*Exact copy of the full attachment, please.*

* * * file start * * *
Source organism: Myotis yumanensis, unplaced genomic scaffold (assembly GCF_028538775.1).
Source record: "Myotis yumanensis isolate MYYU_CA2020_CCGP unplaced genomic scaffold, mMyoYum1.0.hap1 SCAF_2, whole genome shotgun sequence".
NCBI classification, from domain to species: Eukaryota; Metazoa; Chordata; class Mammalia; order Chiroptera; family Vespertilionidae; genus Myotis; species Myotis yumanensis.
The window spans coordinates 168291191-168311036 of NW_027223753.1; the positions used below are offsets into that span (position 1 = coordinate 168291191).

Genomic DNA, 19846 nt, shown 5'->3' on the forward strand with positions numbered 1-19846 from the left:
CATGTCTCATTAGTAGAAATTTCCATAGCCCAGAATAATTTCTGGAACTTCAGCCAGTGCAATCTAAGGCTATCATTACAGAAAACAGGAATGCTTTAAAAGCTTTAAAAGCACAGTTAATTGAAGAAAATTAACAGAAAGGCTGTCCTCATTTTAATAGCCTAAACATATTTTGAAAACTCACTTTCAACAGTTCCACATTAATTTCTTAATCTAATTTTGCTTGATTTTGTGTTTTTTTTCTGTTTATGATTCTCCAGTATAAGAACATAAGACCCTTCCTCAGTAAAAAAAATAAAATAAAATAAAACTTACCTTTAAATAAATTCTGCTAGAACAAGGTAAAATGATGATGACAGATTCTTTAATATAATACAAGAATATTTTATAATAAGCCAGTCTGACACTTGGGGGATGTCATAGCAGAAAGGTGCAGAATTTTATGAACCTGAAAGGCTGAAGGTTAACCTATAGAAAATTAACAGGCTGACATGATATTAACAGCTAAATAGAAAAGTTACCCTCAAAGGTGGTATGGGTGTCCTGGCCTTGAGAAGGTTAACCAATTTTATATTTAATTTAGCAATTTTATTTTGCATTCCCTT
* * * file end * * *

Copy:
Source organism: Myotis yumanensis, unplaced genomic scaffold (assembly GCF_028538775.1).
Source record: "Myotis yumanensis isolate MYYU_CA2020_CCGP unplaced genomic scaffold, mMyoYum1.0.hap1 SCAF_2, whole genome shotgun sequence".
NCBI classification, from domain to species: Eukaryota; Metazoa; Chordata; class Mammalia; order Chiroptera; family Vespertilionidae; genus Myotis; species Myotis yumanensis.
The window spans coordinates 168291191-168311036 of NW_027223753.1; the positions used below are offsets into that span (position 1 = coordinate 168291191).

Genomic DNA, 19846 nt, shown 5'->3' on the forward strand with positions numbered 1-19846 from the left:
CATGTCTCATTAGTAGAAATTTCCATAGCCCAGAATAATTTCTGGAACTTCAGCCAGTGCAATCTAAGGCTATCATTACAGAAAACAGGAATGCTTTAAAAGCTTTAAAAGCACAGTTAATTGAAGAAAATTAACAGAAAGGCTGTCCTCATTTTAATAGCCTAAACATATTTTGAAAACTCACTTTCAACAGTTCCACATTAATTTCTTAATCTAATTTTGCTTGATTTTGTGTTTTTTTTCTGTTTATGATTCTCCAGTATAAGAACATAAGACCCTTCCTCAGTAAAAAAAATAAAATAAAATAAAACTTACCTTTAAATAAATTCTGCTAGAACAAGGTAAAATGATGATGACAGATTCTTTAATATAATACAAGAATATTTTATAATAAGCCAGTCTGACACTTGGGGGATGTCATAGCAGAAAGGTGCAGAATTTTATGAACCTGAAAGGCTGAAGGTTAACCTATAGAAAATTAACAGGCTGACATGATATTAACAGCTAAATAGAAAAGTTACCCTCAAAGGTGGTATGGGTGTCCTGGCCTTGAGAAGGTTAACCAATTTTATATTTAATTTAGCAATTTTATTTTGCATTCCCTT